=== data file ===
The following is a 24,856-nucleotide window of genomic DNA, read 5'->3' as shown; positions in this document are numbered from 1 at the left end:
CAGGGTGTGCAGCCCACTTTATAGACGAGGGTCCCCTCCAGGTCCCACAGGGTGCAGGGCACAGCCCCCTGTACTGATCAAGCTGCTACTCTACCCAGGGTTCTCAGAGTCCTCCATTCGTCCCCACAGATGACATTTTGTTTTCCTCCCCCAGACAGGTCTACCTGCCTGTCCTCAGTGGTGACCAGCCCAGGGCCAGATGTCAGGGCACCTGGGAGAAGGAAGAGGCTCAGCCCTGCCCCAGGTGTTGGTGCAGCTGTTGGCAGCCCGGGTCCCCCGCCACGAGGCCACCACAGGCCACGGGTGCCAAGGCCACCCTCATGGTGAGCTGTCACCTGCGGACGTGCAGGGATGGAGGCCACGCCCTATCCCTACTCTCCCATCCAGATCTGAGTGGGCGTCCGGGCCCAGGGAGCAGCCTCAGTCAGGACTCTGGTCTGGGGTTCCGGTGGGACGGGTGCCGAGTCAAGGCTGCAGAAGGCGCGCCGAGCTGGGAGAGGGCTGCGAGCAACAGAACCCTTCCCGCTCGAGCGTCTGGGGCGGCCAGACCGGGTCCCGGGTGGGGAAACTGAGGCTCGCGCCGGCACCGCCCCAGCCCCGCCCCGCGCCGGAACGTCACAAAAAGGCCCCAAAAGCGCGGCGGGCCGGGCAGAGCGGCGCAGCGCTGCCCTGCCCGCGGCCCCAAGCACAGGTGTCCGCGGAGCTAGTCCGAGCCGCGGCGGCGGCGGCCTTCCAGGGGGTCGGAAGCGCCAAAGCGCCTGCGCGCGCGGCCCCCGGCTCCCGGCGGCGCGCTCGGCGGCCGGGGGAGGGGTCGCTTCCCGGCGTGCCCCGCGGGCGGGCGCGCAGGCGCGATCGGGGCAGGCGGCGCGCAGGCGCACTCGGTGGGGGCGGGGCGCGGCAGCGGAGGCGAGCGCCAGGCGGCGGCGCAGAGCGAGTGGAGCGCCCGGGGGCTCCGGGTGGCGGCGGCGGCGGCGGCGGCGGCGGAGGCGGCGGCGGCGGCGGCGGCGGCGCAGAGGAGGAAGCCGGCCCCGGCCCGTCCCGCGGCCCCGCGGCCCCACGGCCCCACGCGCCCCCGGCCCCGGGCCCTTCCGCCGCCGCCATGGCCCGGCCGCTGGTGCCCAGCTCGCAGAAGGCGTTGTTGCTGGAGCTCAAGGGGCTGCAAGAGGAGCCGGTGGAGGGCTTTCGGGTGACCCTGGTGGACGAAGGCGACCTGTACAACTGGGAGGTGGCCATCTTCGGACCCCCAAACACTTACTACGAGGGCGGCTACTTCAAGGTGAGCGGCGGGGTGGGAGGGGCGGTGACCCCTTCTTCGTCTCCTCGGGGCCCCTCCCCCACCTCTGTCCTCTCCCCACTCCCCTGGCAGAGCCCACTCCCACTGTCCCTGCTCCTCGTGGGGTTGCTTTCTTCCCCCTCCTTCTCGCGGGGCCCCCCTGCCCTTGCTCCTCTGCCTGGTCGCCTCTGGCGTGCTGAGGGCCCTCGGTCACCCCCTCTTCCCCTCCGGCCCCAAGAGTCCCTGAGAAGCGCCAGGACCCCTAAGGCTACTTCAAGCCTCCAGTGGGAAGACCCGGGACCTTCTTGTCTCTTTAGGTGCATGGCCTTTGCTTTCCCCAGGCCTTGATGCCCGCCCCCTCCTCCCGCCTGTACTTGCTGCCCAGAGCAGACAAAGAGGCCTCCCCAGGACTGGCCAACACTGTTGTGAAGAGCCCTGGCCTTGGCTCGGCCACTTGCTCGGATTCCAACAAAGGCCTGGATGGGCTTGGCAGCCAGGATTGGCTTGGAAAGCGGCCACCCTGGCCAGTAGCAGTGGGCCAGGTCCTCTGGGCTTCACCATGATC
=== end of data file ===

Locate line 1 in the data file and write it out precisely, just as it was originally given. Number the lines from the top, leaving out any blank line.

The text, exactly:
The following is a 24,856-nucleotide window of genomic DNA, read 5'->3' as shown; positions in this document are numbered from 1 at the left end: